It is clear that investments to achieve specific ESG goals have a direct impact on operational risks. A key issue in the fight against climate change is the decarbonisation of production processes and supply chains. The replacement of fossil fuels with alternative energy sources or carriers is creating new risks in industry. The use of green hydrogen instead of coal in the steel industry or the use of electricity to fire rotary kilns or tunnel kilns poses completely new challenges for business continuity management. The failure of the power supply after a supraregional blackout not only impairs the continuation of operations of many industrial plants, but in some industries also harbours a considerable property damage potential, for example due to the sudden shutdown of automated processes.
For many manufacturers, the recyclability and reusability of the raw materials and materials used is a top priority when developing new products. The sustainability of the supply chains plays a central role here. The requirements for quality management also change when secondary raw materials or completely new materials are used. The product itself and its use becomes the carrier of specific ESG goals. In the textile industry, for example, new materials or processes are introduced to change the properties of the products so that garments need to be washed less often, thus reducing water consumption.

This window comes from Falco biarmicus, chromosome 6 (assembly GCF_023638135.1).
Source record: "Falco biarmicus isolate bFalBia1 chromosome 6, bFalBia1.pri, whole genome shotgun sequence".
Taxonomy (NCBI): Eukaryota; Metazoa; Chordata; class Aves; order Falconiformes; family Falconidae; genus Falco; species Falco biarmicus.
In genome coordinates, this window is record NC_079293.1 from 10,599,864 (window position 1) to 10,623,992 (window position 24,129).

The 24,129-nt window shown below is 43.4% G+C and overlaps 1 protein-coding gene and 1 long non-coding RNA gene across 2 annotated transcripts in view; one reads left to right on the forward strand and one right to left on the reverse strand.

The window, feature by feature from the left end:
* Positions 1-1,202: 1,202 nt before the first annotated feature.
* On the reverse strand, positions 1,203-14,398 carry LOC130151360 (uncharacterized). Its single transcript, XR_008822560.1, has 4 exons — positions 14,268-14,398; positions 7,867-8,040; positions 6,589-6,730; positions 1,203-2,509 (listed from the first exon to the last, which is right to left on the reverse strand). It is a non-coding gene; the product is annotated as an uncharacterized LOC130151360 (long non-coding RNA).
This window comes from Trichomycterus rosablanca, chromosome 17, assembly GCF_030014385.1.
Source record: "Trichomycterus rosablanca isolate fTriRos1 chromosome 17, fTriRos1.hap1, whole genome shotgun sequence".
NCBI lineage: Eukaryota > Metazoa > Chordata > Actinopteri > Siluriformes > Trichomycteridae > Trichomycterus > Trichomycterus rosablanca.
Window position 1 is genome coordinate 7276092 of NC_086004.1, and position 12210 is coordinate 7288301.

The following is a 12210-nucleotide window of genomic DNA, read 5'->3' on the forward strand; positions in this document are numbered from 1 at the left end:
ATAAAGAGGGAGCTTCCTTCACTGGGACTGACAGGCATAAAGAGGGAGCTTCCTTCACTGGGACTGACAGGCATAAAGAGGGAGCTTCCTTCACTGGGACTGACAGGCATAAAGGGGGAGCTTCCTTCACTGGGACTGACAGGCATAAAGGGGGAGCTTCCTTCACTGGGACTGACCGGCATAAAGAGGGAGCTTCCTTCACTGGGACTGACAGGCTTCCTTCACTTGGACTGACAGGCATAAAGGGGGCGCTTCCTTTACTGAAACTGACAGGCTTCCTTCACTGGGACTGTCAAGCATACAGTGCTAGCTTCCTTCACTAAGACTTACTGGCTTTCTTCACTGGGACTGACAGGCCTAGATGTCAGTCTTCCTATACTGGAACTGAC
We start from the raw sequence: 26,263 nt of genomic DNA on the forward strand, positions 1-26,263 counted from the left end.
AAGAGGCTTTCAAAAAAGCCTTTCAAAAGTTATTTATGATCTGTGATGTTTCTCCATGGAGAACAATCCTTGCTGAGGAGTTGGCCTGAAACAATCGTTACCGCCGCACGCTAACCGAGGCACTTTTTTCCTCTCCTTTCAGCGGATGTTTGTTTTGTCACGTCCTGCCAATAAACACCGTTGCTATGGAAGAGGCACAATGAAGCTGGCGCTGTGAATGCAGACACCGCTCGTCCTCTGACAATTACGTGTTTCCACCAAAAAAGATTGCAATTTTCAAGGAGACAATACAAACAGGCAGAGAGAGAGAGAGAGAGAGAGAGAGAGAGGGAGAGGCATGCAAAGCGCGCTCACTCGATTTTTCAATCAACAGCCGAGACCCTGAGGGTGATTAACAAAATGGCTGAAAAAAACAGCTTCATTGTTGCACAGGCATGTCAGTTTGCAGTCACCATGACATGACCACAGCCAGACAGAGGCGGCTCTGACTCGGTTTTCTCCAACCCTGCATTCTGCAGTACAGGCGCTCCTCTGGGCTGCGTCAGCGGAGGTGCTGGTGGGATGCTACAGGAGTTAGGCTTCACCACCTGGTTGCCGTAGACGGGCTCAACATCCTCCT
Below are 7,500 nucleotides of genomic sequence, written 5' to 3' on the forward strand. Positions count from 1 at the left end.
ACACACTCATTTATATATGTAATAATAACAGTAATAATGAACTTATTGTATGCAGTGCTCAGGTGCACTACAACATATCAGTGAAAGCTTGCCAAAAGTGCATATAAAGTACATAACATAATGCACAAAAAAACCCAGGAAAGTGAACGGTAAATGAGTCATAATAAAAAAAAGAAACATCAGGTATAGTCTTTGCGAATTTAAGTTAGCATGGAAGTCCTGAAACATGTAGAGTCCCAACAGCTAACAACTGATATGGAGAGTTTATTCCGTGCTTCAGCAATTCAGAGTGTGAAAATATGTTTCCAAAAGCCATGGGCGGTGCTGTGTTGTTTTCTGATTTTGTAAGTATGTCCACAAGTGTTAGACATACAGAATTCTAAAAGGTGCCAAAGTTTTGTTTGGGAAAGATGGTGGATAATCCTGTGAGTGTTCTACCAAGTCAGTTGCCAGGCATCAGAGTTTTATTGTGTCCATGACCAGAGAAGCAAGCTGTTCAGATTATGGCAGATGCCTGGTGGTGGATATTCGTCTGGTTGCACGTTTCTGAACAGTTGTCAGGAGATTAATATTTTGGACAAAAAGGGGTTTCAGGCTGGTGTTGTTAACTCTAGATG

Comprehensive business model
In order to survive in global competition, many companies have expanded their business model. New competences are integrated, and the company is thus positioned as a platform for holistic solutions. In addition, the involvement of suppliers in the implementation of ESG goals is essential. Producers therefore often act as consultants to their own customers in order to contribute their expertise in the area of sustainability along the supply chain. The paper industry, for example, supports its customers in the food sector with innovative solutions for recyclable packaging. All these developments bring with them changed risks in terms of operational and product liability. The expansion of a building materials producer’s value chain through additional services, such as consulting and planning in energy-efficient construction, also leads to new asset loss risks that must be considered in sustainable risk management.
Investments in sustainability can even be interpreted by the insurer as an increase in risk and thus as a disadvantage. Adequate risk and insurance management must make a significant contribution to managing negative risk changes.